Victim shaming is a powerful weapon used against women time and again to dismiss and destroy them. The trauma, humiliation, and stigma women endure after disclosing their sexual abuses are just horrific. Therefore victim survivors choose to shut down, block the memory, or live with the trauma for the rest of their lives. This has remained the biggest weapon for men against women for centuries.


Read: In Search of a Safer Place for Women


How MeToo helped dismantle victim blaming

The Justice system has failed women time and again. MeToo sparked a public reckoning that pushed countries to reform laws, policies, and cultures. MeToo also shifted the focus to accountability and responsibility of all actors who are potential enablers of sexual harassment of women by men of position and power. There has been another major cultural shift  – how MeToo helped women dismantle victim blaming.


Read: Women’s Safety At Work in The Post Me Too Era

Women who come out against powerful men still face public humiliation. But, MeToo provided immense power to survivors to dismantle these narratives. The age-old tactics of shaming women for being assaulted are not working anymore with the success of #MeToo and similar movements. Women are ignited to speak out about the abuses they endured, sometimes maybe years ago, but decided to block the experience as a survival strategy.


MeToo shook the entire world and was able to alter such a popular notion that a sexual assault victim should be ashamed, but not the predators! Now men would probably be more cautious in how they treat women, as women are less likely to remain silent. While sexual harassment, assault, and misconduct remain systemic problems, the MeToo movement has given a voice to survivors to validate and destigmatize their experiences.


MeToo was revolutionary in creating a survivor-centric movement and was a historic tipping point in addressing sexual assault and violence. But, we can not expect a true, long-lasting change unless we address the root cause of the problem. We need to close the gender power and wealth gap. That can only be done by having more and more women in decision-making roles in public and private offices. Unfortunately, only a handful of the countries have reached parity in this aspect. We need more women elected officials, heads of the states, and CEOs to have true gender parity.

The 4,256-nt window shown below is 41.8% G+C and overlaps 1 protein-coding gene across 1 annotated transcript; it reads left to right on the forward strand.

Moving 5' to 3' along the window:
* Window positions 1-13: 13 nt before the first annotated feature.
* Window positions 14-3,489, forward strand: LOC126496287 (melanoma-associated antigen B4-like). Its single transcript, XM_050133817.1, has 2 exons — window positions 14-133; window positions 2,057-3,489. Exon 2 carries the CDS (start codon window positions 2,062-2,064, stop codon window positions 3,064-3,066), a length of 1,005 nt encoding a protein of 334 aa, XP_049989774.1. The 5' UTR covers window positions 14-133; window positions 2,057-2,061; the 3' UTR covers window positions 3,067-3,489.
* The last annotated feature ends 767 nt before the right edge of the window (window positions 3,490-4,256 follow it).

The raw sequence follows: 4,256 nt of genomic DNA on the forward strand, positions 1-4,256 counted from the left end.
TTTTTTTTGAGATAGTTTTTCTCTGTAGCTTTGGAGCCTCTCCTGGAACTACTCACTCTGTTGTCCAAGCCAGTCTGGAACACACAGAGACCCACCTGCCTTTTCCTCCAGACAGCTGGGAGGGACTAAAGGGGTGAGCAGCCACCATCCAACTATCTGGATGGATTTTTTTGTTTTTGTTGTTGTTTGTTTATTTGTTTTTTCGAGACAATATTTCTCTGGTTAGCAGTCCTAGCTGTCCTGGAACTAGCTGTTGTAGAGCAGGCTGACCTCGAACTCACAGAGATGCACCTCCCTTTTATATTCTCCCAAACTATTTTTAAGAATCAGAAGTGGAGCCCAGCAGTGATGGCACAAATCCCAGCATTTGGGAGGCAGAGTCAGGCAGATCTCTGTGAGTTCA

Read- Guideline and Resources about Healing for Survivors of Childhood Sexual Abuse




  • sjd68

    it was amazing to me when these allegations began to come out about how many men abused their power. I am raising daughters and often tell them to speak up and do not let your power be taken away from you. This is a great article and important in today’s day and age. I’m glad I get to see some of this change in my lifetime.

  • Despite Pain

    You are so right, the #MeToo movement did shake the world. Rightly so. Women who’d been abused had been afraid to speak out for so long. They had been living with shame and trauma while their abusers carried on with their lives. I am so glad that some of those powerful abusers were brought to justice.

  • Nominal Nomad

    The evidence of #MeToo doesn’t show that women need to triumph over men. Rather, it shows that a world in which sexual abuse and workplace harassment are not tolerated, and in which a respectful approach to consensual, mutually pleasurable sex is the norm, is a better world for men and women both.

  • Trish

    The MeToo movement has given many people who felt so isolated by their experiences a solidarity with others, and posts like this one help to build on the empowerment. Thank you.

  • mayurisjikoni

    A great post on women empowerment Swagata. The Me Too movement has also started in India and other parts of the world so hoping that more women come forward to speak up.

  • travelwisesr

    This movement should inspire women all around the world to shed their fears & apprehensions and tell the world at the first instance.Unless these crooked men are punished women would encounter many more.This menace needs to tackled with priority.

  • Luna S